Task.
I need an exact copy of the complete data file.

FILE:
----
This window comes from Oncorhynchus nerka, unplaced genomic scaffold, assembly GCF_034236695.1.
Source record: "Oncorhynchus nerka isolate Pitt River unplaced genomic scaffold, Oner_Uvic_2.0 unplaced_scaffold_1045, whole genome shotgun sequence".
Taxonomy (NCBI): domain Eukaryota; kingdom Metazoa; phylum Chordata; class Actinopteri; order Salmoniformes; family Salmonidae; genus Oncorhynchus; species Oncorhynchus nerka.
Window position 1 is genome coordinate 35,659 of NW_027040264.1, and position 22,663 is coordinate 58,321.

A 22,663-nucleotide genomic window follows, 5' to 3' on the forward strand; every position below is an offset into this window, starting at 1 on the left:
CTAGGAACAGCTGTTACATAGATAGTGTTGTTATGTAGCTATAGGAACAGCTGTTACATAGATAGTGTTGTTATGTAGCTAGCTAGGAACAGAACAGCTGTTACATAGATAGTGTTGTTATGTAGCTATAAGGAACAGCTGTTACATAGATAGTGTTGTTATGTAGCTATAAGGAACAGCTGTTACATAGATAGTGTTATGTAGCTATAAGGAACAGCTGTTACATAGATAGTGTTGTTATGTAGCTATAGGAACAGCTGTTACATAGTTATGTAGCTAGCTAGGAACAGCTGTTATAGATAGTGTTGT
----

This window comes from Oncorhynchus nerka, unplaced genomic scaffold, assembly GCF_034236695.1.
Source record: "Oncorhynchus nerka isolate Pitt River unplaced genomic scaffold, Oner_Uvic_2.0 unplaced_scaffold_1045, whole genome shotgun sequence".
Taxonomy (NCBI): domain Eukaryota; kingdom Metazoa; phylum Chordata; class Actinopteri; order Salmoniformes; family Salmonidae; genus Oncorhynchus; species Oncorhynchus nerka.
Window position 1 is genome coordinate 35,659 of NW_027040264.1, and position 22,663 is coordinate 58,321.

A 22,663-nucleotide genomic window follows, 5' to 3' on the forward strand; every position below is an offset into this window, starting at 1 on the left:
CTAGGAACAGCTGTTACATAGATAGTGTTGTTATGTAGCTATAGGAACAGCTGTTACATAGATAGTGTTGTTATGTAGCTAGCTAGGAACAGAACAGCTGTTACATAGATAGTGTTGTTATGTAGCTATAAGGAACAGCTGTTACATAGATAGTGTTGTTATGTAGCTATAAGGAACAGCTGTTACATAGATAGTGTTATGTAGCTATAAGGAACAGCTGTTACATAGATAGTGTTGTTATGTAGCTATAGGAACAGCTGTTACATAGTTATGTAGCTAGCTAGGAACAGCTGTTATAGATAGTGTTGT